Driver ‘abandons car’ after getting stuck in traffic for three hours

A driver “abandoned” her car after getting stuck in traffic for three hours in a city centre.

The woman, who has asked to stay anonymous, was returning home from a meeting but the “tiny journey” became an ordeal due to congestion in the heart of Manchester on Wednesday March 1 at around 5pm. That evening, Manchester United played at nearby Old Trafford in the FA Cup.

Speaking to the Manchester Evening News, the woman says traffic wardens have told her the congestion is a regular occurrence.

After the woman became frustrated, she parked on a side street to stretch her legs and hope the traffic would have died down but, upon her return to her car, it was still busy.

“I parked on St John Street and walked down. An hour later, I came back and the traffic was worse. I came back [again] at 7pm. I thought 5pm was too early for it to be rush hour and for it to still be going on then was strange.

“The traffic warden said they’ll try to let people move. It took me 40 minutes to get off St John Street to Quay Street and another 10 minutes on to Gartside Street. I got there at 5pm and I got my car home at almost 8pm. It’s a really tiny journey, it’s insane.”

The woman, who has lived in the area for several years, has pointed to recent changes to Bridge Street, which now has a “bus gate” so private cars need to turn left on to Gartside Street and right on to Quay Street to leave the city, and Blackfriars Road as causes of the issue.

She added: “How many hours is that with fumes? It’s crazy. There is such a lack of joined-up thinking. I had to waste £6 on parking and my time. Why is that okay?

“I pay so much in Council Tax, it’s £2,500 per year for a council that is not making things right in the city for me. I have written about the Deansgate [one way scheme] to relay my concerns and no one gets back to you.”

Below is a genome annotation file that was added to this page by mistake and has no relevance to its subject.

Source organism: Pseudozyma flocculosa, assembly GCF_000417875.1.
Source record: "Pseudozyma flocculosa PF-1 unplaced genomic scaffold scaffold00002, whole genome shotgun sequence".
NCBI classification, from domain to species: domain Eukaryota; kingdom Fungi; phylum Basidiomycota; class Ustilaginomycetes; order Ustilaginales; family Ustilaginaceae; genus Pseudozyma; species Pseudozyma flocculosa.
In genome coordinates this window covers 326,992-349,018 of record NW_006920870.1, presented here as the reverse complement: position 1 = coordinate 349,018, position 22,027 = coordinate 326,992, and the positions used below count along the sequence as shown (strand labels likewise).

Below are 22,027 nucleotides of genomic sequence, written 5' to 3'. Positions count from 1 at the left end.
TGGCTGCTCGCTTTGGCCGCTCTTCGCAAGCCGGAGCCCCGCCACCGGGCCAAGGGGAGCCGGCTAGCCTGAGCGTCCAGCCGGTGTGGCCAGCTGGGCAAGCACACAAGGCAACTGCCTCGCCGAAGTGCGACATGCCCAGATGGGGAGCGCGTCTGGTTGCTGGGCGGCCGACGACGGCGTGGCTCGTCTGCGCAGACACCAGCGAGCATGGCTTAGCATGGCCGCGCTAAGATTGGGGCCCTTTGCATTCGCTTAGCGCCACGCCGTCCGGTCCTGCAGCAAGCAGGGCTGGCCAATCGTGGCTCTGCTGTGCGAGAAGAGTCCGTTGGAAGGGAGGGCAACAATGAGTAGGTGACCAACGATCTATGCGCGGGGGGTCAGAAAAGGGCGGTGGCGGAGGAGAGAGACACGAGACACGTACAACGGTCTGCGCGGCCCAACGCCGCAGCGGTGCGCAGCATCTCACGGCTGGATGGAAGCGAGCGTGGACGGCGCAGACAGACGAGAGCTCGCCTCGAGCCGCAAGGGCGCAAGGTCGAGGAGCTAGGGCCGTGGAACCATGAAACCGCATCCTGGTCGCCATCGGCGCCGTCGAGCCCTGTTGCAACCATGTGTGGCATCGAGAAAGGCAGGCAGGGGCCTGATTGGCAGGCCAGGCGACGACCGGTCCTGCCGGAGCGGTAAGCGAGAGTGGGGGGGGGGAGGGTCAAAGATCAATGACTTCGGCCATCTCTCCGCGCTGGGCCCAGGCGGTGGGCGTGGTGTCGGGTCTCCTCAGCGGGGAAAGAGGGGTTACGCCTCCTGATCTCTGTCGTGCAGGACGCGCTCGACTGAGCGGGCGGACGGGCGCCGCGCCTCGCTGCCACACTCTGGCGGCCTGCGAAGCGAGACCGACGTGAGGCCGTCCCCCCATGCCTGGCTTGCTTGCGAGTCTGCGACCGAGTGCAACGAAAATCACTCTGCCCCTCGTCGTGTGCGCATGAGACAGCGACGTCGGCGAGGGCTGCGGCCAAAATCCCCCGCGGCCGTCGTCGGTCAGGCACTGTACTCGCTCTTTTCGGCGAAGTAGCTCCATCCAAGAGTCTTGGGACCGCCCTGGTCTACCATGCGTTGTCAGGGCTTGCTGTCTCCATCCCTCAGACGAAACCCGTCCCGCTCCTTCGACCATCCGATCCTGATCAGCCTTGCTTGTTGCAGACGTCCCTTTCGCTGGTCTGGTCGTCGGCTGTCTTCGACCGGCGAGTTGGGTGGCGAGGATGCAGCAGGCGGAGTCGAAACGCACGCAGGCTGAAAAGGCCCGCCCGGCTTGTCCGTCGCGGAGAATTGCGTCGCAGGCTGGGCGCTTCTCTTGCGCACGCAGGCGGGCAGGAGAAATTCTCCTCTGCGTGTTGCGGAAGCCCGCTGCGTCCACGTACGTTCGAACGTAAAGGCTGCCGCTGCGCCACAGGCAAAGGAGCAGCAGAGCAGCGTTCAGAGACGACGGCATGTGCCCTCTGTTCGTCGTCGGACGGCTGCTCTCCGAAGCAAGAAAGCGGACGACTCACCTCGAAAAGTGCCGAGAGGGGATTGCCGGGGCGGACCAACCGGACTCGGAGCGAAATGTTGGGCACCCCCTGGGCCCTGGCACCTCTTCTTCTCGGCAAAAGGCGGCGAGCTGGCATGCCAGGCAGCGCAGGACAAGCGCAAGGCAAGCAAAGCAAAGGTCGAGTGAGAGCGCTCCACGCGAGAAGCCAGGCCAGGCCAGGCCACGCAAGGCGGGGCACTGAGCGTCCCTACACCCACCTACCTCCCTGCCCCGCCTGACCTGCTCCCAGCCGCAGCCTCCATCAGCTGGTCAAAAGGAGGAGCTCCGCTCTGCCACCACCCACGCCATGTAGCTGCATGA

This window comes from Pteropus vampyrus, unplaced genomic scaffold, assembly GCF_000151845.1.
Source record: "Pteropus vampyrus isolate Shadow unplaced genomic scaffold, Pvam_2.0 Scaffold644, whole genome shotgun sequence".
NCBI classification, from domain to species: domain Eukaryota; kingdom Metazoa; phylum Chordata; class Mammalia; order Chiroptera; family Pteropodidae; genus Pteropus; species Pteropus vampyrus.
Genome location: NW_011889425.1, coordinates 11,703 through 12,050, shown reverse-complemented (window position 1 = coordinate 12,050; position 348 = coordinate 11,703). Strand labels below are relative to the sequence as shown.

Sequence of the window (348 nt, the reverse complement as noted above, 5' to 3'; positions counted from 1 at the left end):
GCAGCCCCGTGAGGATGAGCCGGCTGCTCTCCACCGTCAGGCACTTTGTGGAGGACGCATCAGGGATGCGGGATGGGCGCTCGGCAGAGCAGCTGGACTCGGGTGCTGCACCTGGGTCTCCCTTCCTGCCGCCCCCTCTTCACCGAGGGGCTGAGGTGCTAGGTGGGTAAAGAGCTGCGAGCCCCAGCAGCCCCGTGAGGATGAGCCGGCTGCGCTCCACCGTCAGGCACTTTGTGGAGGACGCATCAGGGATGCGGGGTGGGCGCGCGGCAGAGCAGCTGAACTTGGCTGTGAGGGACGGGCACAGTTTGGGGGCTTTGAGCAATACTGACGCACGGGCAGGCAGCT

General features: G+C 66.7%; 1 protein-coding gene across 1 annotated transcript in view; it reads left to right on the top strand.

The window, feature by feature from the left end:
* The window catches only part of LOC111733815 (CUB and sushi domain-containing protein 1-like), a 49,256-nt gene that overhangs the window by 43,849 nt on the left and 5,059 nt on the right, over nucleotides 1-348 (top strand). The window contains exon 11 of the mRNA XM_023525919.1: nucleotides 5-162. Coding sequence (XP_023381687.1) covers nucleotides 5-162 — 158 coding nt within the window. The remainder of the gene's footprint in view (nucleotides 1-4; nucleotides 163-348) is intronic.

Although town is notoriously busy on match days, the MEN spoke to several drivers who use vehicles for work on Quay Street on Tuesday. Most reported lengthy queues.

“It’s taken me 35 minutes from the top of Quay Street,” said one man in a construction van at the bottom of the street. Another added: “It’s been 45 minutes from the start of Byrom Street to here. Usually we finish early, but today we had to stay. The traffic is horrendous. There’s too many cars and roadworks.”

Two staff in a delivery van said: “We were turning left for 10 minutes from Deansgate to Quay Street. Mondays and Fridays are always worse.” An Uber driver also expressed his frustration: “It’s only been five or six minutes, but I am just trying to get to a job. Everybody is coming out, and there’s road works.”

When asked if there were plans to alleviate congestion on Quay Street, a Manchester City Council spokesperson said: “As the Council has previously said on a number of occasions a wide programme of works is currently under way in the city centre looking at how provision for walking, wheeling and cycling can be implemented.

“The Council has worked in partnership with Salford City Council and TfGM to bring about these changes. As with all highways projects, minor and major alike, there will be a bedding in process as motorists get used to new road layouts and adapt to the new network.”

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